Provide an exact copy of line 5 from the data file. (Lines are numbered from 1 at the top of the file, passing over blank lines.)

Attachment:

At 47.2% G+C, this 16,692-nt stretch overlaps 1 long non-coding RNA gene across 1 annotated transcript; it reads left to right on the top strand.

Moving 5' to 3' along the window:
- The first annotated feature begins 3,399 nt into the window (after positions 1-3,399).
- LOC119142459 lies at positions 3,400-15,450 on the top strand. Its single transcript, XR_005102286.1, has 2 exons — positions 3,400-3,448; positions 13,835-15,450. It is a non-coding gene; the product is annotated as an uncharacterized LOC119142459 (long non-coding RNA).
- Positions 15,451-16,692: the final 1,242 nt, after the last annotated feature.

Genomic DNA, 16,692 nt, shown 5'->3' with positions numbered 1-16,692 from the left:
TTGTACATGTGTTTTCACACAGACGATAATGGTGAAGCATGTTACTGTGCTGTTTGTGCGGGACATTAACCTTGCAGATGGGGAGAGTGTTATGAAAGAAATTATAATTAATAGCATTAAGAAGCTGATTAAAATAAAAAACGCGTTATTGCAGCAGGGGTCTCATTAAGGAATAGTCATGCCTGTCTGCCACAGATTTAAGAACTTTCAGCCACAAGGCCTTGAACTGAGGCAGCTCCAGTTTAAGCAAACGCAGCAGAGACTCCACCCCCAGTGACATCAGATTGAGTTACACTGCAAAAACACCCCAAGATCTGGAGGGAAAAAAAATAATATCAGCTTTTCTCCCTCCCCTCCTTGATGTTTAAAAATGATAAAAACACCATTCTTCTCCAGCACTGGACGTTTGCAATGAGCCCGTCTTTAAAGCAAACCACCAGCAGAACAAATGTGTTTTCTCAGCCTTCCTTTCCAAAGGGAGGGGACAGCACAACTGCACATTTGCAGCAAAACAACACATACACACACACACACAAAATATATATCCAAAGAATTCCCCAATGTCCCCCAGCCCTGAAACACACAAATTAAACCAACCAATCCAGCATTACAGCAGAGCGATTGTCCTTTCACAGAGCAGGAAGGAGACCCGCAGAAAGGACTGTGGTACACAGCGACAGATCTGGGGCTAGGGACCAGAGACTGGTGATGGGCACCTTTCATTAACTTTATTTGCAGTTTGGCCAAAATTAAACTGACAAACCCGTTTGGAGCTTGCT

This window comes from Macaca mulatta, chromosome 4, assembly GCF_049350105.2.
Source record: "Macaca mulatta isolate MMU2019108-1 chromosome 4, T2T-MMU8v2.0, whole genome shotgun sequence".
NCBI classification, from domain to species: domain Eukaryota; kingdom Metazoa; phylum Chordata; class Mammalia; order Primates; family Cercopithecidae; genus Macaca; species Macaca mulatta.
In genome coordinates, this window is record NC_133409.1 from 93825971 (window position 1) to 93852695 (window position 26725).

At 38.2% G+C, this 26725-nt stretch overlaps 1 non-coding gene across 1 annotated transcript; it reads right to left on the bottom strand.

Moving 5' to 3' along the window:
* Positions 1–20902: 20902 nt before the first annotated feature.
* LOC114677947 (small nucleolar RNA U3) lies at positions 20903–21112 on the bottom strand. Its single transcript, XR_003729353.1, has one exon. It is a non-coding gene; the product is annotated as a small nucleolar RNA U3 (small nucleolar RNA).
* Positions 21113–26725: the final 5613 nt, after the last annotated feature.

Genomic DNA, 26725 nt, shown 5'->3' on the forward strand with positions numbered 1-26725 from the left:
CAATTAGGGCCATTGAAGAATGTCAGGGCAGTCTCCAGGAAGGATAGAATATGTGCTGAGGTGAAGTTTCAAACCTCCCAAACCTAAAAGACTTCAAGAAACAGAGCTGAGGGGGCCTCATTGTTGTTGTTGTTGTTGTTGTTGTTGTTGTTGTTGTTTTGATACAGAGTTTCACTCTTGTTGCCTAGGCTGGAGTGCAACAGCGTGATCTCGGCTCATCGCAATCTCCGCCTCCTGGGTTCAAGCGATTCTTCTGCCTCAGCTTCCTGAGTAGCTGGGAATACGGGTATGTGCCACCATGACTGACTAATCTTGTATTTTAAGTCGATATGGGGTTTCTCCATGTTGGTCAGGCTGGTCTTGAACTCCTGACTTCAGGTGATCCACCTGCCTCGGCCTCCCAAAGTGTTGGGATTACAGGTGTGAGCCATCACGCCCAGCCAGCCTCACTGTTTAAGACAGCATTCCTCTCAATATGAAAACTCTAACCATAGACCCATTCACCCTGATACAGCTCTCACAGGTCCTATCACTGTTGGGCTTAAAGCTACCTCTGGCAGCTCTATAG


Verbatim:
- Positions 15,451-16,692: the final 1,242 nt, after the last annotated feature.